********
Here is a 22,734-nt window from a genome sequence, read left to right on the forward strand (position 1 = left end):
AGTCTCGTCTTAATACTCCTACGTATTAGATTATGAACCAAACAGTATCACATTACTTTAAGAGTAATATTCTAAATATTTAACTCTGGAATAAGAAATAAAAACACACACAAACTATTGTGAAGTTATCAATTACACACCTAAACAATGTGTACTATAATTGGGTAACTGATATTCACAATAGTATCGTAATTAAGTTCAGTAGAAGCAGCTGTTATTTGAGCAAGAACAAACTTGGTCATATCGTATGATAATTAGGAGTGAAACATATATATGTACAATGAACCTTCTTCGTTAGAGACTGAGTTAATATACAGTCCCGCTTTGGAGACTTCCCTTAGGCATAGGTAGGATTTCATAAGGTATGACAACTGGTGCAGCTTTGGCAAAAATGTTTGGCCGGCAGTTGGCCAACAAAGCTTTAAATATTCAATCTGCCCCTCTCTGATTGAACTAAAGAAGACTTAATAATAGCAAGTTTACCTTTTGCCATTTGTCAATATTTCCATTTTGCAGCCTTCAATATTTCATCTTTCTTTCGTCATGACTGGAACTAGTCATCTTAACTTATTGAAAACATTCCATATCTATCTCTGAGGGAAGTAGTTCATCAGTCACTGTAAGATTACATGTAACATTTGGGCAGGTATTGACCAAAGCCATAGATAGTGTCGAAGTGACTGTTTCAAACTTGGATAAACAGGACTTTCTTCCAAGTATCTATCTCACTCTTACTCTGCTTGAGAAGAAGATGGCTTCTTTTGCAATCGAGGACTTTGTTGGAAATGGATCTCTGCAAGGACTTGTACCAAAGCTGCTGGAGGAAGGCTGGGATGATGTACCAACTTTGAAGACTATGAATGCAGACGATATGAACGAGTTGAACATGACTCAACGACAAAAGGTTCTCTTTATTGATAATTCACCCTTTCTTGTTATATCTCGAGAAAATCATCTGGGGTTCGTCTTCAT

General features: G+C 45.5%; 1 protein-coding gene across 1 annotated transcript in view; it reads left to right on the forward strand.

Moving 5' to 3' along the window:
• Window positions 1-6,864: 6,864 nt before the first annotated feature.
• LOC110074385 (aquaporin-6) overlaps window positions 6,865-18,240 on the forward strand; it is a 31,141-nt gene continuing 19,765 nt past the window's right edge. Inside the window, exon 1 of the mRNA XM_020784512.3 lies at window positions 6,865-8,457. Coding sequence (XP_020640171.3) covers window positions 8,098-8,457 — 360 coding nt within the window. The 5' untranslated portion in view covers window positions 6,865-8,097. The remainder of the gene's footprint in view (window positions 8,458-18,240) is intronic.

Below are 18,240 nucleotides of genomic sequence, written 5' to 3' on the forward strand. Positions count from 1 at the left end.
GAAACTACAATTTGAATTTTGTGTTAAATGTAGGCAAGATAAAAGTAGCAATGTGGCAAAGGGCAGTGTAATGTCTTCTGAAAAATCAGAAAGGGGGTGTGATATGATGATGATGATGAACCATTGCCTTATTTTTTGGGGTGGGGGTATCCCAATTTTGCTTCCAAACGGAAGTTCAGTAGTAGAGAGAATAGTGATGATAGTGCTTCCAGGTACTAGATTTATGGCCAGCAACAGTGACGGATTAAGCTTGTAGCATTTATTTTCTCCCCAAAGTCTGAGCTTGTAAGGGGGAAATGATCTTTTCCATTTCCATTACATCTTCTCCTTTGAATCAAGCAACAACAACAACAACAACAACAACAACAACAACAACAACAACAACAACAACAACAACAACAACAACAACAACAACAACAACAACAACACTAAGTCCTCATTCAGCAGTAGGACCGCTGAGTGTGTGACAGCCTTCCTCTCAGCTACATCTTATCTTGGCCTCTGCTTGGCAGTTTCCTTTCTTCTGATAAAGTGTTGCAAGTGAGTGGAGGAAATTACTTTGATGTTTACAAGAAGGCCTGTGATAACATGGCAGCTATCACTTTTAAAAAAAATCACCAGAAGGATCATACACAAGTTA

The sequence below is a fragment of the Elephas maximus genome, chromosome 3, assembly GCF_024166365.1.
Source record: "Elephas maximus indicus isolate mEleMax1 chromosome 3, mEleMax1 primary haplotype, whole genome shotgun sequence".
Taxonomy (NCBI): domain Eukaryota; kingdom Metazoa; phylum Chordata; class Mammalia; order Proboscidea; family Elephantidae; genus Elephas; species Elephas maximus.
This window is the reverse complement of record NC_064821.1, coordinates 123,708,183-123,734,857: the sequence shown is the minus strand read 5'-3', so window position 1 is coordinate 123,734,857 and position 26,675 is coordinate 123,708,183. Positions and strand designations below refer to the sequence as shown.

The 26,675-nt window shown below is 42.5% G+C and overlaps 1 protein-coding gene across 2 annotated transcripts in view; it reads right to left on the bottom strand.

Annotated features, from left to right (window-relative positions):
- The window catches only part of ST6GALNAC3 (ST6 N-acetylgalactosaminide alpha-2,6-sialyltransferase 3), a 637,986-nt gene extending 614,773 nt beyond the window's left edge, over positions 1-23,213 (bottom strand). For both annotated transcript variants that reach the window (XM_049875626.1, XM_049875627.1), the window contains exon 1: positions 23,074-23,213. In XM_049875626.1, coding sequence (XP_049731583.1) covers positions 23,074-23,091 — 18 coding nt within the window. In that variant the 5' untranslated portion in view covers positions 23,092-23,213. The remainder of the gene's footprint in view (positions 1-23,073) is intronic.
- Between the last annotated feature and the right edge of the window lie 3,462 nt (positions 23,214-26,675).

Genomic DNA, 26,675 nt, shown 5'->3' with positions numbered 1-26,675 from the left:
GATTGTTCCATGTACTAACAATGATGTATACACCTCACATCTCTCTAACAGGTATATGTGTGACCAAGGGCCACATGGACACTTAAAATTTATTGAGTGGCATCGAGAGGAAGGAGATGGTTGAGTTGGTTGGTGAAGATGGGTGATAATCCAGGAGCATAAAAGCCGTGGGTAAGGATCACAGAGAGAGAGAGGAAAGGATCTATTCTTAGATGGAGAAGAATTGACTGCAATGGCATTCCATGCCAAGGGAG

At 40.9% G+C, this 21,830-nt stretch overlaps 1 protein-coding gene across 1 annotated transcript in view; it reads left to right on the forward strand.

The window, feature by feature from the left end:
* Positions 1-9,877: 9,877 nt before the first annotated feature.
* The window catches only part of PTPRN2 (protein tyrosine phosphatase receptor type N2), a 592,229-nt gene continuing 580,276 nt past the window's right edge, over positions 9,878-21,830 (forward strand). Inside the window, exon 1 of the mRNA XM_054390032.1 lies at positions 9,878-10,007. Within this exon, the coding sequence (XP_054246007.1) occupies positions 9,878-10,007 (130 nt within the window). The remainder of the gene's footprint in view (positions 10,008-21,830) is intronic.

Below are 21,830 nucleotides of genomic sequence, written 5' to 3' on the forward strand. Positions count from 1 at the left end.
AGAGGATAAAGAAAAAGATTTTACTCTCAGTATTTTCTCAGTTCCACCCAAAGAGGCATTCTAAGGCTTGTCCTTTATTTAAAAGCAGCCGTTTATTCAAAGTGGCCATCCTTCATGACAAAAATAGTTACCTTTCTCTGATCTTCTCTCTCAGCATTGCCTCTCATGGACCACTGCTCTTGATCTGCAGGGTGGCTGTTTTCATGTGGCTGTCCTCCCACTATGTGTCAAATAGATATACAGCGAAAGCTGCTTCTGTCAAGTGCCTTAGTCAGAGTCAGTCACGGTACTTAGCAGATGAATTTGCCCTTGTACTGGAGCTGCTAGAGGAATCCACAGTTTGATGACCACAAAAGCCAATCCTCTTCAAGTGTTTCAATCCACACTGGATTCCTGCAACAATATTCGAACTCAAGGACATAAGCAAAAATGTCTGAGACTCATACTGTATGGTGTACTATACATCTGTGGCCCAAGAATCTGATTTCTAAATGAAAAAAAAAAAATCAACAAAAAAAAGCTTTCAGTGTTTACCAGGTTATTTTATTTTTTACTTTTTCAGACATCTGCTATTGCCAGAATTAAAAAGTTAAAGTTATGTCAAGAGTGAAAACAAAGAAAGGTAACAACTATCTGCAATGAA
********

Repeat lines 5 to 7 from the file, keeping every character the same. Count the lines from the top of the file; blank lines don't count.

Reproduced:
• Window positions 1-6,864: 6,864 nt before the first annotated feature.
• LOC110074385 (aquaporin-6) overlaps window positions 6,865-18,240 on the forward strand; it is a 31,141-nt gene continuing 19,765 nt past the window's right edge. Inside the window, exon 1 of the mRNA XM_020784512.3 lies at window positions 6,865-8,457. Coding sequence (XP_020640171.3) covers window positions 8,098-8,457 — 360 coding nt within the window. The 5' untranslated portion in view covers window positions 6,865-8,097. The remainder of the gene's footprint in view (window positions 8,458-18,240) is intronic.

Below are 18,240 nucleotides of genomic sequence, written 5' to 3' on the forward strand. Positions count from 1 at the left end.